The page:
By Jerry Haar and Cristina Caus
News Americas, Washington, D.C., Fri. Oct. 6, 2023: Guyana’s burgeoning oil production is on an unstoppable trajectory to transform the nation economically and socially. The government expects to take in US $1.63 billion this year in royalties and profit sharing. This revenue gives the nation a comparative advantage over its Caribbean neighbors, empowers the government and entices foreign enterprises to make significant investments in multiple sectors – improving education, healthcare and the business environment to attract investments and develop the services sectors as well.
The government, as well as CAIPA (Caribbean Association of Investment Promotion Agencies), has identified several target industries with opportunities for significant growth. These include high-tech agribusiness, renewable energy, niche tourism, technology and business support. Guyana offers foreign and domestic investors investment opportunities in agriculture, oil and gas, construction, wholesale and retail, health, transportation, and agribusiness-processing.
Giant Otter, Rupununi River, Guyana, resting on riverbank.
While press coverage of Guyana’s oil bonanza, entailing prognostications of an extremely bright future in store for the country, are the order of the day, savvy investors (as opposed to wide-eyed speculators) are more cautious, more measured and more objective in their business decision-making.
On the plus side, Guyana’s macroeconomic environment remains stable and presents diverse opportunities for investment. Guyana’s currency remains relatively stable, and Guyana’s foreign exchange midrate remained unchanged in 2023 at GYD $209 to USD $1. The banking sector remains highly profitable in Guyana with political leadership calling for financial institutions to lend more and at lower rates. Foreign direct investment into Guyana grew by 110%, driven by oil and gas-related investments; and Guyana’s market capitalization grew by approximately 46% in 2021.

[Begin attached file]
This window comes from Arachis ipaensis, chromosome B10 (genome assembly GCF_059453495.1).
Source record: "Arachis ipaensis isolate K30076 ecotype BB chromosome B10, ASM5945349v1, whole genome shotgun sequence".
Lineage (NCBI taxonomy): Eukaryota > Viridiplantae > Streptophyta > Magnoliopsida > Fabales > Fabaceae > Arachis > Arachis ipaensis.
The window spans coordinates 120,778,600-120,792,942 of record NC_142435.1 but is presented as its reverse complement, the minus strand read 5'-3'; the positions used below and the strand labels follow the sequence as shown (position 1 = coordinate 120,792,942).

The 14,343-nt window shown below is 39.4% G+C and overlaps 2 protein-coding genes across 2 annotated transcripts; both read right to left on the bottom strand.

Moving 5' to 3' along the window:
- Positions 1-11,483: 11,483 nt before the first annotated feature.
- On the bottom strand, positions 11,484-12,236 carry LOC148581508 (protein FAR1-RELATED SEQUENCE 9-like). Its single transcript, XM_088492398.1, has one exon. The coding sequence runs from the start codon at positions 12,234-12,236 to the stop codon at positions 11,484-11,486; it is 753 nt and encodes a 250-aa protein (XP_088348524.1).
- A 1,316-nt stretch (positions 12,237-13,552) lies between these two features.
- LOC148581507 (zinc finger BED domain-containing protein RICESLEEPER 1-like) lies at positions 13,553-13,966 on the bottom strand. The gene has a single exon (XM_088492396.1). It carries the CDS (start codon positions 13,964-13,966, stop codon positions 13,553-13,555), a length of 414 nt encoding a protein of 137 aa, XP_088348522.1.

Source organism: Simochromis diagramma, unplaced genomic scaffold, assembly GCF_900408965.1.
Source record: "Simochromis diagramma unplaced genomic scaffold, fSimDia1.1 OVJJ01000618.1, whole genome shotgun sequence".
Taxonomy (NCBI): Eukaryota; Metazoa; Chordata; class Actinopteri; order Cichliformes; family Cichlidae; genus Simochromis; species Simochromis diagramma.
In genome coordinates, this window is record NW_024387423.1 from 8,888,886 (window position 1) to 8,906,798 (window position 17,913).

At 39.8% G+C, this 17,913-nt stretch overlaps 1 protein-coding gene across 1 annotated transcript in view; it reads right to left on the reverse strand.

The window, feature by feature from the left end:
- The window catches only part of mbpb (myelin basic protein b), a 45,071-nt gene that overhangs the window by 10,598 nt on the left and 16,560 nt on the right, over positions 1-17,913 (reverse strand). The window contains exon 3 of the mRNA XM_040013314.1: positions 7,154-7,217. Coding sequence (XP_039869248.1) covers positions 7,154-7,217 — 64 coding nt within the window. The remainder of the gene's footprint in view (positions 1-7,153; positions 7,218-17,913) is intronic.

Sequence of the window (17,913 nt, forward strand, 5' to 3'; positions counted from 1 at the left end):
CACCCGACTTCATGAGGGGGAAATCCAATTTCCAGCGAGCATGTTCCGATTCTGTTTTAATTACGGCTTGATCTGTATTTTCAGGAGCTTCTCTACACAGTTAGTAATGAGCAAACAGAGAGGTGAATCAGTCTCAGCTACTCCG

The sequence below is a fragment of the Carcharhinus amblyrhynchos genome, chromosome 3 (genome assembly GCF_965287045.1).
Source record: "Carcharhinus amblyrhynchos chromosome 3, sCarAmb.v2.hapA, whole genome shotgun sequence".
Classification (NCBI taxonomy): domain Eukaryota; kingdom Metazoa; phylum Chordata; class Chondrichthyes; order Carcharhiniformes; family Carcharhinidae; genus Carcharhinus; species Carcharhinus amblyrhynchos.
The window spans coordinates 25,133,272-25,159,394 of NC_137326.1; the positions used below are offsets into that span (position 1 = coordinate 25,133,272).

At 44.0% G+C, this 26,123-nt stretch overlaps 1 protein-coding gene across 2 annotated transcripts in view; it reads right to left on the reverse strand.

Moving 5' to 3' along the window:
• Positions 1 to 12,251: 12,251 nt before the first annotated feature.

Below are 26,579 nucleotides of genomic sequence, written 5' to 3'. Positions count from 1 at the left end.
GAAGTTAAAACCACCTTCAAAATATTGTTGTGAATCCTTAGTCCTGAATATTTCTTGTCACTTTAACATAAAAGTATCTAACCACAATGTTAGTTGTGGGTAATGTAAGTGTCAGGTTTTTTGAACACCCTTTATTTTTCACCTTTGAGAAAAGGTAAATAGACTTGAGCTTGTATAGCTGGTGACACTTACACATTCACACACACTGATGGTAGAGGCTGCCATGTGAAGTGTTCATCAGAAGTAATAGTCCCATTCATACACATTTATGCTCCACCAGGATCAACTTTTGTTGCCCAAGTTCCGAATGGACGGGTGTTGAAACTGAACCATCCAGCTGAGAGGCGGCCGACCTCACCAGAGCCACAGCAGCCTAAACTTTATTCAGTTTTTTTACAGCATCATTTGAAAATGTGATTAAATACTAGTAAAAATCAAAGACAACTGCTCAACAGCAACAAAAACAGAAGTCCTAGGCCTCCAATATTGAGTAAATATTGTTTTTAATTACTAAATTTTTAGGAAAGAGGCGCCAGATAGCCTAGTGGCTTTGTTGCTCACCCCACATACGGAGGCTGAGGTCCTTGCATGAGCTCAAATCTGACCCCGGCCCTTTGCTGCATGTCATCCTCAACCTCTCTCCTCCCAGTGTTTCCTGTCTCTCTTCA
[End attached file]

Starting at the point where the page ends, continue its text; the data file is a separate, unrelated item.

Picture of the Potaro River running across the Kaieteur National Park which sits in a section of the Amazon rainforest in the Potaro-Siparuni region of Guyana, taken on September 24, 2022. – Despite the dispute with Guyana, the Esequibo region is a destination of migration from Venezuela. Guyana defends a limit established in 1899 by an arbitration court in Paris, while Venezuela claims the Geneva Agreement, signed in 1966 with the United Kingdom before Guyanese independence, which established the basis for a negotiated solution and ignored the previous treaty. But the Guyanese government is promoting a process in the International Court of Justice (ICJ) to ratify the current borders and put an end to the dispute. (Photo by Patrick FORT / AFP) (Photo by PATRICK FORT/AFP via Getty Images)